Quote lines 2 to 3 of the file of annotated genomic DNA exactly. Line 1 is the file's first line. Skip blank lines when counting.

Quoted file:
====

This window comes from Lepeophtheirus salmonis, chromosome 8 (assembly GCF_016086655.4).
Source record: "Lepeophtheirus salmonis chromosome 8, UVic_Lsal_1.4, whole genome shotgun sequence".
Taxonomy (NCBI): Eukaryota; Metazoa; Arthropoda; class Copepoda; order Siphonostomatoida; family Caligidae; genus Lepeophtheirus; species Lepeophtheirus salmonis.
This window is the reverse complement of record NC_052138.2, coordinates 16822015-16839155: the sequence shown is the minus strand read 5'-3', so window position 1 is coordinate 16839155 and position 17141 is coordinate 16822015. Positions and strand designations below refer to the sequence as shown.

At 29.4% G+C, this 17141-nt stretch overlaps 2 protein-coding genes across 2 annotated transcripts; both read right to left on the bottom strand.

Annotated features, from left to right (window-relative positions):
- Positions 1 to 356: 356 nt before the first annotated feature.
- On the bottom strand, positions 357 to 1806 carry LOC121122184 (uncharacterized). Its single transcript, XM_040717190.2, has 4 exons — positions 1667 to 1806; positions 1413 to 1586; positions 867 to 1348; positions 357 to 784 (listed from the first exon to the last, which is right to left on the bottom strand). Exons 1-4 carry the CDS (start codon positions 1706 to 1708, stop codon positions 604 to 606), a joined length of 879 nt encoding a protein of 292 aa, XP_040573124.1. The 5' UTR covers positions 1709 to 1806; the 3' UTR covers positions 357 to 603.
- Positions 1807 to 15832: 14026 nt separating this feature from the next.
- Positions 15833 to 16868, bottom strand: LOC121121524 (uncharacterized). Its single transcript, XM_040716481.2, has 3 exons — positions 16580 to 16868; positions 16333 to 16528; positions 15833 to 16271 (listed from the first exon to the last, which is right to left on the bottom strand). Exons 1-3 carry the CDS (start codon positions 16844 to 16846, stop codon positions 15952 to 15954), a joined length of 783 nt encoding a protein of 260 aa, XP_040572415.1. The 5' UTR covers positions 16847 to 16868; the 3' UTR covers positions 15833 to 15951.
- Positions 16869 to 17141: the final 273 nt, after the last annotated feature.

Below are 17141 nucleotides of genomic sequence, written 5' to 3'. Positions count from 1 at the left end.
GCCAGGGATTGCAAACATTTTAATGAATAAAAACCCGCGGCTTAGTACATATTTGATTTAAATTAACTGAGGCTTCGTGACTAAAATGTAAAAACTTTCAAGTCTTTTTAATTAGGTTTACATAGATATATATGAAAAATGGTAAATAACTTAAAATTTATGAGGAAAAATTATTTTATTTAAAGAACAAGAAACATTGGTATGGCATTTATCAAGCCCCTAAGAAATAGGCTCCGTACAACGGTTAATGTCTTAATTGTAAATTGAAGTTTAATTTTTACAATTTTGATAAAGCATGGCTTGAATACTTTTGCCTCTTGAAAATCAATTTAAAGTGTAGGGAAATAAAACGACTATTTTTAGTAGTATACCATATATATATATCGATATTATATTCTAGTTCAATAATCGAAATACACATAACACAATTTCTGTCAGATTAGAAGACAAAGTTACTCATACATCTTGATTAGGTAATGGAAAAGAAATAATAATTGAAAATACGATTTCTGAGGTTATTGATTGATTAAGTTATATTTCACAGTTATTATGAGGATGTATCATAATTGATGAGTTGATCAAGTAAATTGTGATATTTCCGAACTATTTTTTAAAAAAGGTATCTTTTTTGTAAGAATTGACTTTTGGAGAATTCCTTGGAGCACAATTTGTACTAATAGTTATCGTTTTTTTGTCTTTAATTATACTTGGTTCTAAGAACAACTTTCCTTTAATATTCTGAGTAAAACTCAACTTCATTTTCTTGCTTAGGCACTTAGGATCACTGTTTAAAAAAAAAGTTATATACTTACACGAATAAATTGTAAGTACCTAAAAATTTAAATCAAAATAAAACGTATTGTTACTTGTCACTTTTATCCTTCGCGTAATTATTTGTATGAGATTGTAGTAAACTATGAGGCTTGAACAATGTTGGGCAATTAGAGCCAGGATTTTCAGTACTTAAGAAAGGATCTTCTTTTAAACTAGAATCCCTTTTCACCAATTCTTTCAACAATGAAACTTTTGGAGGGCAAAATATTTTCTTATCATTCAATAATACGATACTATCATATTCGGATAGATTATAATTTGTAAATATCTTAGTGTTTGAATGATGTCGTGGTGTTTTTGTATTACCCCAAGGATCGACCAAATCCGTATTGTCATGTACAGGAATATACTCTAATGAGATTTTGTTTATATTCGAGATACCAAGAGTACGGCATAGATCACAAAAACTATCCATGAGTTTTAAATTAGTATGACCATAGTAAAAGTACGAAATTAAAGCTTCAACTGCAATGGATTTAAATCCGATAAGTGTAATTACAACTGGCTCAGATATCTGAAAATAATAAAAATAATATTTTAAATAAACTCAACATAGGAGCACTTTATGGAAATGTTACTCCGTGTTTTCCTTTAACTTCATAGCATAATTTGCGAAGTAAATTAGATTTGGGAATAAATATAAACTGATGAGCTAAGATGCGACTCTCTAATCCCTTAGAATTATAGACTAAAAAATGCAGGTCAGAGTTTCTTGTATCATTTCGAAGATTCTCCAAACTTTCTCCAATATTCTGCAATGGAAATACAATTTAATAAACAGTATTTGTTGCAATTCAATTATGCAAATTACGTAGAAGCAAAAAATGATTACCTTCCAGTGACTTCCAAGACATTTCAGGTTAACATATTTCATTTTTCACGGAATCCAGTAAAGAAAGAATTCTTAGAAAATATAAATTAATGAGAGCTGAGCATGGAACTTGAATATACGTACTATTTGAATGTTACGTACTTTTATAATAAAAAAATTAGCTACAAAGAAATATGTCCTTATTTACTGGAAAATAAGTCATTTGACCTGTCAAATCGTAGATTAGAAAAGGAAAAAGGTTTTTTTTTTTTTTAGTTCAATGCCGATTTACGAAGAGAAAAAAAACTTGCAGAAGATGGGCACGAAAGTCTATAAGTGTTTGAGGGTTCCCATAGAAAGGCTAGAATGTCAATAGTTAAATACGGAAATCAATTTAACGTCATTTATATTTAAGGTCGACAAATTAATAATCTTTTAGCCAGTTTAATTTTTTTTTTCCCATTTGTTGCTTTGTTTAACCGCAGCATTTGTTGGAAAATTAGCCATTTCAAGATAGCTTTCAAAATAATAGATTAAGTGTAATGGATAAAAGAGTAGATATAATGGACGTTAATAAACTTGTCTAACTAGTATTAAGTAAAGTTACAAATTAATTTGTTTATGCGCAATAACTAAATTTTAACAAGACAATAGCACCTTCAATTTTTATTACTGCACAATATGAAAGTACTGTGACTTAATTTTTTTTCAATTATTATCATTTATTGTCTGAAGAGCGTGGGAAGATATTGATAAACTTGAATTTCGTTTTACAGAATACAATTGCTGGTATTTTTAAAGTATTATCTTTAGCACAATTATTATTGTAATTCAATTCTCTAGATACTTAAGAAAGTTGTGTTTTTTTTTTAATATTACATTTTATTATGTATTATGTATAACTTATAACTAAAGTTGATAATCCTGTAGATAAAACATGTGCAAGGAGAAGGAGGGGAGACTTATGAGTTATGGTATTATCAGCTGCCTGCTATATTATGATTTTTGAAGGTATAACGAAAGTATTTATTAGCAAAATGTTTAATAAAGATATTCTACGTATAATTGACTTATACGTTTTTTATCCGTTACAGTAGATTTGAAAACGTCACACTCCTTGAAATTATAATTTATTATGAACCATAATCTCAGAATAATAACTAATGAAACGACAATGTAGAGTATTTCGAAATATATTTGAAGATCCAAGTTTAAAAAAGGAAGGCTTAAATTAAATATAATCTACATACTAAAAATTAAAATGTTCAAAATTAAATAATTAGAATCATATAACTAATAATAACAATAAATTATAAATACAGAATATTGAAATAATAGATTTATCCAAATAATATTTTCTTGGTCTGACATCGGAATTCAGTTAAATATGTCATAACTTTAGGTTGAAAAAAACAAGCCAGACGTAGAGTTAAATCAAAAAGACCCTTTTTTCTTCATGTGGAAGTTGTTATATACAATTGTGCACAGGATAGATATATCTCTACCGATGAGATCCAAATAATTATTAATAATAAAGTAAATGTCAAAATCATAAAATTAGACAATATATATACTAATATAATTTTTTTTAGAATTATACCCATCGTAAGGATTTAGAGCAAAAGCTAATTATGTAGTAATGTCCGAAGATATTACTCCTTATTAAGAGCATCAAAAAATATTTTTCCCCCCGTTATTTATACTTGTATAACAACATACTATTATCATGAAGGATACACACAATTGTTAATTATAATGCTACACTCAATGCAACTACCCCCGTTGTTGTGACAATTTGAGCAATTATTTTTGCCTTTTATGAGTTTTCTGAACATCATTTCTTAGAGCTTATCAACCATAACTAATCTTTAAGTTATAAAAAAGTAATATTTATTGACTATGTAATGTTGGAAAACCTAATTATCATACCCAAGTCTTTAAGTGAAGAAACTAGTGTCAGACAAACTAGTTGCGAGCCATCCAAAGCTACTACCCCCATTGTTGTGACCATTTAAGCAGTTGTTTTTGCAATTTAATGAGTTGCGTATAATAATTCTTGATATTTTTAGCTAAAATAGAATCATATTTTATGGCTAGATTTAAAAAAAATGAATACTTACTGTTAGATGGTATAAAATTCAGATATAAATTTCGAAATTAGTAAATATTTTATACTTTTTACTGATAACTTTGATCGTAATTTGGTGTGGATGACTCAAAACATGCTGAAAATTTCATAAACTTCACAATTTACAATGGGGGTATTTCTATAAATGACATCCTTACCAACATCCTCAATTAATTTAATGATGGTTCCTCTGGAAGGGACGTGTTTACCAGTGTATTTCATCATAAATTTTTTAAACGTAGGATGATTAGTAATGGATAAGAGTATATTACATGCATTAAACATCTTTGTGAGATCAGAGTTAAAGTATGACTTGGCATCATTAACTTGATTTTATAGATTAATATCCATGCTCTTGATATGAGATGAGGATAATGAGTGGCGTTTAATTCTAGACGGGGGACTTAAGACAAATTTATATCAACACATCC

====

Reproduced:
Source record: "Lepeophtheirus salmonis chromosome 8, UVic_Lsal_1.4, whole genome shotgun sequence".
Taxonomy (NCBI): Eukaryota; Metazoa; Arthropoda; class Copepoda; order Siphonostomatoida; family Caligidae; genus Lepeophtheirus; species Lepeophtheirus salmonis.